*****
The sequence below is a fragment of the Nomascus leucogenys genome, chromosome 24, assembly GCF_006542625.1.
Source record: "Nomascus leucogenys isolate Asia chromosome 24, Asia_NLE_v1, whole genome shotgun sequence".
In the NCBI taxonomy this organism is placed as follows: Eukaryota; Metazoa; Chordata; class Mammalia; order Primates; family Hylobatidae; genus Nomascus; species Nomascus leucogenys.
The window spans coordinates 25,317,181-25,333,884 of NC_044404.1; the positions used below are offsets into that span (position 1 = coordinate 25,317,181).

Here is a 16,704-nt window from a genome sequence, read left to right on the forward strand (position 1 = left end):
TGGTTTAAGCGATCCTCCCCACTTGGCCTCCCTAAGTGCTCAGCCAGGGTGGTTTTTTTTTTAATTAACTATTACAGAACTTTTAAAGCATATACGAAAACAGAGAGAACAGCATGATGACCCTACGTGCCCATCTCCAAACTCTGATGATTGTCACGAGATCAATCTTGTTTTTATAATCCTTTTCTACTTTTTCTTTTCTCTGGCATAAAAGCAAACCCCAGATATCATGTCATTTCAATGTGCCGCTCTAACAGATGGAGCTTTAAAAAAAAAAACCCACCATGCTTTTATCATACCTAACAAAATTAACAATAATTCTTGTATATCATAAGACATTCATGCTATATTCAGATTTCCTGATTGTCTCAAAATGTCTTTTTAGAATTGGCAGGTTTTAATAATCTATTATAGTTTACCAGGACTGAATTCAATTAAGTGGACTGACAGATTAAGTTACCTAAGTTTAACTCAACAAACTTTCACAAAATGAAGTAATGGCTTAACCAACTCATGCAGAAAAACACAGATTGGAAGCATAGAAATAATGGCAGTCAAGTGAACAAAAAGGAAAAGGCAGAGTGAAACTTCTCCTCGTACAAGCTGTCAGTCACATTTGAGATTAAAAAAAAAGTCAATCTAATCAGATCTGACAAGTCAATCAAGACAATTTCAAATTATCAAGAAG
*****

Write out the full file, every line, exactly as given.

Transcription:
The sequence below is a fragment of the Nomascus leucogenys genome, chromosome 24, assembly GCF_006542625.1.
Source record: "Nomascus leucogenys isolate Asia chromosome 24, Asia_NLE_v1, whole genome shotgun sequence".
In the NCBI taxonomy this organism is placed as follows: Eukaryota; Metazoa; Chordata; class Mammalia; order Primates; family Hylobatidae; genus Nomascus; species Nomascus leucogenys.
The window spans coordinates 25,317,181-25,333,884 of NC_044404.1; the positions used below are offsets into that span (position 1 = coordinate 25,317,181).

Here is a 16,704-nt window from a genome sequence, read left to right on the forward strand (position 1 = left end):
TGGTTTAAGCGATCCTCCCCACTTGGCCTCCCTAAGTGCTCAGCCAGGGTGGTTTTTTTTTTAATTAACTATTACAGAACTTTTAAAGCATATACGAAAACAGAGAGAACAGCATGATGACCCTACGTGCCCATCTCCAAACTCTGATGATTGTCACGAGATCAATCTTGTTTTTATAATCCTTTTCTACTTTTTCTTTTCTCTGGCATAAAAGCAAACCCCAGATATCATGTCATTTCAATGTGCCGCTCTAACAGATGGAGCTTTAAAAAAAAAAACCCACCATGCTTTTATCATACCTAACAAAATTAACAATAATTCTTGTATATCATAAGACATTCATGCTATATTCAGATTTCCTGATTGTCTCAAAATGTCTTTTTAGAATTGGCAGGTTTTAATAATCTATTATAGTTTACCAGGACTGAATTCAATTAAGTGGACTGACAGATTAAGTTACCTAAGTTTAACTCAACAAACTTTCACAAAATGAAGTAATGGCTTAACCAACTCATGCAGAAAAACACAGATTGGAAGCATAGAAATAATGGCAGTCAAGTGAACAAAAAGGAAAAGGCAGAGTGAAACTTCTCCTCGTACAAGCTGTCAGTCACATTTGAGATTAAAAAAAAAGTCAATCTAATCAGATCTGACAAGTCAATCAAGACAATTTCAAATTATCAAGAAG